Sunday, August 6, 2017 (Day 95)
I was greeted by a little frog this morning, as I collected from the stream that flowed beside my resting place; beautiful and glassy-eyed creature.
The trail was pleasant. Though, there was a looming dampness in the air.
After about 7 miles, I came to NJ 206 at Culvers Gap near Branchville, NJ. Gyps Tavern was just down the road from the AT crossing. Curious, and always eager to caffeinate, I made my way to the tavern entrance.
The parking lot was filled with shiny, gleaming motorcycles with helmets slung over the handle bars. I dropped my pack at the entrance and ventured inside. I was immediately greeted by a lady behind the bar. I felt very welcome. She told me to feel free to place my pack on the back patio, should the rain come this afternoon. I thanked her, repositioned my pack, ordered a coffee and sat at a table near the charging station.
The clientele seemed to be leather-clad motorcycle enthusiasts. Locals, I’m guessing…though they appeared very transient, making it hard to tell. I noticed the bold white lettering on the back of the bartenders shirt: “Hey vegetarians, our food poops on your food!” I chuckled to myself silently, amused in a dark humor sort of way.
The forecast called for rain through the night. It was time I headed out. There were no extreme elevation changes, but there was a persistent rocky-ness that made the trail somewhat of a challenge.
I wanted to avoid setting up my tent by any means possible. Shelters were not appealing, either. The NJ High Point Headquarters could be an option. The trail runs right past it and there are bathrooms and water and…maybe an overhang I could sleep beneath?
I came to the headquarters building and began scanning the perimeter for a bathroom. Nothing. One more lap. Nope, it must be locked inside. I dropped my pack and stepped in to the woods behind the building. Upon my return, I noticed the humming motor of a vehicle and headlights of a truck in the parking lot on the opposite side of the building. Then the truck moved rather intently in my direction. Vehicles always make me nervous in the middle of the night. It pulled up just beside me. A man called out from the window “You aren’t planning on setting up camp here, are you? Because it is not allowed.” I told him that I was not setting up camp (which I technically wasn’t. I had no intentions of setting anything up at all…just sleeping). I told him I was looking for a bathroom. He said that they were closed. He said he saw someone with a flashlight wandering around the building, and came over to investigate. He reiterated how camping was not allowed. He drove off.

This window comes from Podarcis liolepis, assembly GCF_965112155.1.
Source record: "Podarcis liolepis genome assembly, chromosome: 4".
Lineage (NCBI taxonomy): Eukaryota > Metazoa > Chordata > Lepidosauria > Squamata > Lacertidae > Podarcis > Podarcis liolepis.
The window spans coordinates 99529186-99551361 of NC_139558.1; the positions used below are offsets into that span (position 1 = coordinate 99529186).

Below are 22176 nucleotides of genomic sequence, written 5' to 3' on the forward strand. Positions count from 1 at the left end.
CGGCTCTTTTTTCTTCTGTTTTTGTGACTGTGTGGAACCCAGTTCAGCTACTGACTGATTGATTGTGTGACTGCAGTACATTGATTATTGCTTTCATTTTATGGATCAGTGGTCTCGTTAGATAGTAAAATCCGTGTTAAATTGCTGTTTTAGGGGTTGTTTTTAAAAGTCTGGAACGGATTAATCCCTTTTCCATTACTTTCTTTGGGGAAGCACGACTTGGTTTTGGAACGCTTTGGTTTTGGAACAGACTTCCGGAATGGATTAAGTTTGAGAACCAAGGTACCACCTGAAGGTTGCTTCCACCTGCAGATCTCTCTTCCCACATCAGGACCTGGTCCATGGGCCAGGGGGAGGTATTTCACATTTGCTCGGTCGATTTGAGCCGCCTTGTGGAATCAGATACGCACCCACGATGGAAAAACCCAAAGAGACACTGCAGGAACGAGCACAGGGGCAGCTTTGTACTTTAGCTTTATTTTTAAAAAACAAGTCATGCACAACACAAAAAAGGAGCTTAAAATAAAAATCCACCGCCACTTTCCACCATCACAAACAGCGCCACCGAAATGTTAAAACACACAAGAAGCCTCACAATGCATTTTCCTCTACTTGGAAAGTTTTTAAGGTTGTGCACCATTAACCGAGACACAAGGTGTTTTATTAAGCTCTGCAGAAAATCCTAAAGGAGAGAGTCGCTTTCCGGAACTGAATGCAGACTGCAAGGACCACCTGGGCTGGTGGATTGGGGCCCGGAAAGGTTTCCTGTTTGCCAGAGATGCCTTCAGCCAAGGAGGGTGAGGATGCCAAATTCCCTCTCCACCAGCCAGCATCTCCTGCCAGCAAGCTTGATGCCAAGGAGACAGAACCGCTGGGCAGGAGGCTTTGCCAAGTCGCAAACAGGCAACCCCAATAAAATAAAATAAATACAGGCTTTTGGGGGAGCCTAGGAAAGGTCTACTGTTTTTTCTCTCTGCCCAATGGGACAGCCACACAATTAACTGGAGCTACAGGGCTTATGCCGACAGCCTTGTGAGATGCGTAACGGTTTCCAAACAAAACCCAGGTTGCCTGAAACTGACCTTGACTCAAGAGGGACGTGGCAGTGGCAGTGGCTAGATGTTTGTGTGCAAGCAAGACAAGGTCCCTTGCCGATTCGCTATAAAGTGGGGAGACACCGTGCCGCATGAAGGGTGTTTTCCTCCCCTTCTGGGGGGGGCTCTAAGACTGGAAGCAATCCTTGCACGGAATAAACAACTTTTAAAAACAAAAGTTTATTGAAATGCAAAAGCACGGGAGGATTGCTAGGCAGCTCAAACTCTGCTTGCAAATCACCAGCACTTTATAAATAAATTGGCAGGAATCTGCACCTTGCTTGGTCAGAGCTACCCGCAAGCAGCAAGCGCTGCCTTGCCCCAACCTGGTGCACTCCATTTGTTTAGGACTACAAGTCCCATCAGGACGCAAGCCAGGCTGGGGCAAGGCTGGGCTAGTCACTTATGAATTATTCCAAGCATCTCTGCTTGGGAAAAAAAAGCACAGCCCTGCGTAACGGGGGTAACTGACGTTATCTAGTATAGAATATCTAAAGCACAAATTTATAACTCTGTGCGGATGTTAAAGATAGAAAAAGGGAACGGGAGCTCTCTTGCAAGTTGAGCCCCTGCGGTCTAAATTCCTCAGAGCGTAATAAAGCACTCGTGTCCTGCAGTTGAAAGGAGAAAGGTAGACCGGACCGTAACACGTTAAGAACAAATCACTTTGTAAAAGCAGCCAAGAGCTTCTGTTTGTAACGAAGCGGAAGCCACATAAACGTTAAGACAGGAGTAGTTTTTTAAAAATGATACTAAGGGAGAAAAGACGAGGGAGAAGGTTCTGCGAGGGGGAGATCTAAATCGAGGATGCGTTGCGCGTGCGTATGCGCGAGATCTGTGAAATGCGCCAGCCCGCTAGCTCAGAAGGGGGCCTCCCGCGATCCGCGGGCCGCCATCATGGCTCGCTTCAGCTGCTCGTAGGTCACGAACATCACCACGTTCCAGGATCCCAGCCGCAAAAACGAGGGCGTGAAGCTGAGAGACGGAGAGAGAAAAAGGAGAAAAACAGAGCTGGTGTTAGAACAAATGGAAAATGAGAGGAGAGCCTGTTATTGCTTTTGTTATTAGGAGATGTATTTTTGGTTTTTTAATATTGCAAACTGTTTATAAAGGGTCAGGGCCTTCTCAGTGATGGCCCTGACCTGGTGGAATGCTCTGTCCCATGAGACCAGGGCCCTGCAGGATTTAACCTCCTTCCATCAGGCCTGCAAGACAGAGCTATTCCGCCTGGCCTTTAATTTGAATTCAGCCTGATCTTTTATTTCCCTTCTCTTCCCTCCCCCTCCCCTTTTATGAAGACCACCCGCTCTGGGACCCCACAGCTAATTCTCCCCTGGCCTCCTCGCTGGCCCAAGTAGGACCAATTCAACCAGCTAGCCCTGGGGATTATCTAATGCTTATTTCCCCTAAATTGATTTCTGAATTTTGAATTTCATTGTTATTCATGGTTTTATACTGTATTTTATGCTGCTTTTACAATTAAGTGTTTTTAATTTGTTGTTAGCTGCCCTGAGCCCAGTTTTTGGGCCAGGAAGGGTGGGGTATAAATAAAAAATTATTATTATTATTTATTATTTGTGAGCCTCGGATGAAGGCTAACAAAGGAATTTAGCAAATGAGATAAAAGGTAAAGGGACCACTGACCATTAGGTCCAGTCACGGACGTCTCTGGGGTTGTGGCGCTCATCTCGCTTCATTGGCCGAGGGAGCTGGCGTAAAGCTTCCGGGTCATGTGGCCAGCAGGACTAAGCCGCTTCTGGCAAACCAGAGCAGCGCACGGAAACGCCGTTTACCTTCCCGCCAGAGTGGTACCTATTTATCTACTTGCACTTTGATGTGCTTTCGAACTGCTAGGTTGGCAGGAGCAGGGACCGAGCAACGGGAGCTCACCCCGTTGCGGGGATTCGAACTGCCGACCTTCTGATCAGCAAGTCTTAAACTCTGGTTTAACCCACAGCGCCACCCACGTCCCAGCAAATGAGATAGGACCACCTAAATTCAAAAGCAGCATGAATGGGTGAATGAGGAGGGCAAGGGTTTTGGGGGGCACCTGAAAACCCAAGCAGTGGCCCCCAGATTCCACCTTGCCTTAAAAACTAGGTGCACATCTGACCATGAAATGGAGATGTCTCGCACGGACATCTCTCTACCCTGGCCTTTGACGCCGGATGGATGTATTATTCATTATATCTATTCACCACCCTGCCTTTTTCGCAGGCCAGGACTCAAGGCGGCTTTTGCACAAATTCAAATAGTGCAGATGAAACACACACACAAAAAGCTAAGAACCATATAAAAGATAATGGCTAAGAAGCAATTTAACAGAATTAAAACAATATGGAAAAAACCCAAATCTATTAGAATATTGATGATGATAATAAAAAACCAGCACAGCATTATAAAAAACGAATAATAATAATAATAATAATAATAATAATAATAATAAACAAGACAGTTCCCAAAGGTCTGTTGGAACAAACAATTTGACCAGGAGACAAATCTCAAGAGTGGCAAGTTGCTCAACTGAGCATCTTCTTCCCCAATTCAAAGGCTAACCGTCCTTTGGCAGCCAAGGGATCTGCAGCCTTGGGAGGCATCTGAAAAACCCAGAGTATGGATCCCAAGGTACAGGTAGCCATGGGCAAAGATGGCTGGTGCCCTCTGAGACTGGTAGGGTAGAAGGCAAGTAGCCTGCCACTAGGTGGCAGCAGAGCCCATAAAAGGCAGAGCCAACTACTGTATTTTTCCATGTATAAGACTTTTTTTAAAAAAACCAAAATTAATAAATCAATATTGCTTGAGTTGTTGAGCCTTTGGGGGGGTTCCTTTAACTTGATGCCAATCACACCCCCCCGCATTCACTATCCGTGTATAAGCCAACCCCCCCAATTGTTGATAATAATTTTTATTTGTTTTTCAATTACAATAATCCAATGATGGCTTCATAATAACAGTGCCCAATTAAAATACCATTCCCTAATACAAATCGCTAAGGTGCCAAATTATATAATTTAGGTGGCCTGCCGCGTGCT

Who in the world was this man?!, I thought. A glance at my watch told me it was approximately half past two in the morning. Where had he come from? Did he have any authority, or was he a somewhat overbearing busy body of sorts. I was clearly trying to make it to Maine. I wondered what his story was.
Alright then. It looks like I had to press on. There weren’t any good spots there anyhow. I was rather tired, however, and did not like the notion of travelling much further.
I filled up my nalgene and Smart Water bottle from the drinking fountain, and continued.
I had a bit of difficulty relocating the trail in the darkness. It crosses NJ 23 and then cuts across a small hill of well maintained grass. I could not make out any pathway or footprints amongst the blades. The trail then made a very rocky ascent. I hoped to camp at the observation tower, one mile away.
I finally reached the tower, after what seemed like an eternity of side stepping and climbing and rock hopping.
The observation tower was an open deck. There would be no rain protection up top. There was a set of wooden stairs, however, and a flat space beneath it. I decided to make it work. I used my ground tarp to remedy the gaps in the wooden planks. I weighted the tarp down with stones I collected from the surrounding area.
I spread out my mat below my makeshift roof and pulled in my pack and various pieces of gear close beside me.
This just might work, I thought.
I drifted in to sleep, satisfied.